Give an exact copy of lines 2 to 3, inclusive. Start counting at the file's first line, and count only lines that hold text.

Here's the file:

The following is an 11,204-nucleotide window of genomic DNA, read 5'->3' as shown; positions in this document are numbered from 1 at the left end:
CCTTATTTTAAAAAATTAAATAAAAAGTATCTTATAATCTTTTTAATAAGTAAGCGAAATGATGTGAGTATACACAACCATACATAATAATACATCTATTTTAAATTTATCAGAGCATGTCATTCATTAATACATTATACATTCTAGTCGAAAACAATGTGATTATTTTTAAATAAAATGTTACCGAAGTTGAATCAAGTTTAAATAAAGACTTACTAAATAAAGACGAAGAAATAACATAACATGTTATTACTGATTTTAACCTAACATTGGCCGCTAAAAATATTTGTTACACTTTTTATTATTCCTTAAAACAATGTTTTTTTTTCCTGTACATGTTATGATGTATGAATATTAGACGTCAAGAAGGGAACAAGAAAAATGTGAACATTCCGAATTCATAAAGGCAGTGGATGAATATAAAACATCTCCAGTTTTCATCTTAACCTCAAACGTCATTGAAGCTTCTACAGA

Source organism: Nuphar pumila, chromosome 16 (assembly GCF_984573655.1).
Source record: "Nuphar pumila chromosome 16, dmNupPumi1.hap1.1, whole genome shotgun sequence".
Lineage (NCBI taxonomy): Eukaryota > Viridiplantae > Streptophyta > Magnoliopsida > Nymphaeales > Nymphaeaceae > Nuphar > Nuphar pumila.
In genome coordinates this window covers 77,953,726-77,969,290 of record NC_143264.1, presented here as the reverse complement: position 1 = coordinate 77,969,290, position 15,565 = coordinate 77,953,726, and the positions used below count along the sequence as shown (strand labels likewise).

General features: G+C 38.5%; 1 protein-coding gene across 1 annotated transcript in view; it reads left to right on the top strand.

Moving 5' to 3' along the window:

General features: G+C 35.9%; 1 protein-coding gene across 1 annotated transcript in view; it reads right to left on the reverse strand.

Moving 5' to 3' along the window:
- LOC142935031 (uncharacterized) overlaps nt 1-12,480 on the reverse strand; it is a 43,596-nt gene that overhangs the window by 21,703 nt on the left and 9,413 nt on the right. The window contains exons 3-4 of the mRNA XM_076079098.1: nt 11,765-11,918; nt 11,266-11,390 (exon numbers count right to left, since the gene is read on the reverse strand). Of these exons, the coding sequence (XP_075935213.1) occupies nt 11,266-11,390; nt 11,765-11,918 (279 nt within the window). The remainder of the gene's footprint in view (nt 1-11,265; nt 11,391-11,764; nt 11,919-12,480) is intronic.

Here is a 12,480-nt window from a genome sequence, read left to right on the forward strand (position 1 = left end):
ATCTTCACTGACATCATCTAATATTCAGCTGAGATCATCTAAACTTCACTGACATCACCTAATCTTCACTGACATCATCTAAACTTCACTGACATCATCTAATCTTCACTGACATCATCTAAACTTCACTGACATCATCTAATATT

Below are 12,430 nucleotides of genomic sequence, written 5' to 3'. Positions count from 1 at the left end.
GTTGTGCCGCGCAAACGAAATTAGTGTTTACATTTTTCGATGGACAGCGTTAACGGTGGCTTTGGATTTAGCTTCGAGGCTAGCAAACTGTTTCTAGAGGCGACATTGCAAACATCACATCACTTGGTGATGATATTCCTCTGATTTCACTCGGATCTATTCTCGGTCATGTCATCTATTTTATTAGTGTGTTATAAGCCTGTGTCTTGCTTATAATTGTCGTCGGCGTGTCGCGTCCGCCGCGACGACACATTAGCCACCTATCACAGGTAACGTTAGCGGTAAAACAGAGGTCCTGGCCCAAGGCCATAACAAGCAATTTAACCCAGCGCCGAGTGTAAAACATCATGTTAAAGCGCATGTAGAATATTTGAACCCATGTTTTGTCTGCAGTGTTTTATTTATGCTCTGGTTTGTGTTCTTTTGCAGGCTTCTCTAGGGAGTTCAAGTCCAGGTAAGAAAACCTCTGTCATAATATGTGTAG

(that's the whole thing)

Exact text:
CCTTATTTTAAAAAATTAAATAAAAAGTATCTTATAATCTTTTTAATAAGTAAGCGAAATGATGTGAGTATACACAACCATACATAATAATACATCTATTTTAAATTTATCAGAGCATGTCATTCATTAATACATTATACATTCTAGTCGAAAACAATGTGATTATTTTTAAATAAAATGTTACCGAAGTTGAATCAAGTTTAAATAAAGACTTACTAAATAAAGACGAAGAAATAACATAACATGTTATTACTGATTTTAACCTAACATTGGCCGCTAAAAATATTTGTTACACTTTTTATTATTCCTTAAAACAATGTTTTTTTTTCCTGTACATGTTATGATGTATGAATATTAGACGTCAAGAAGGGAACAAGAAAAATGTGAACATTCCGAATTCATAAAGGCAGTGGATGAATATAAAACATCTCCAGTTTTCATCTTAACCTCAAACGTCATTGAAGCTTCTACAGA

Source organism: Nuphar pumila, chromosome 16 (assembly GCF_984573655.1).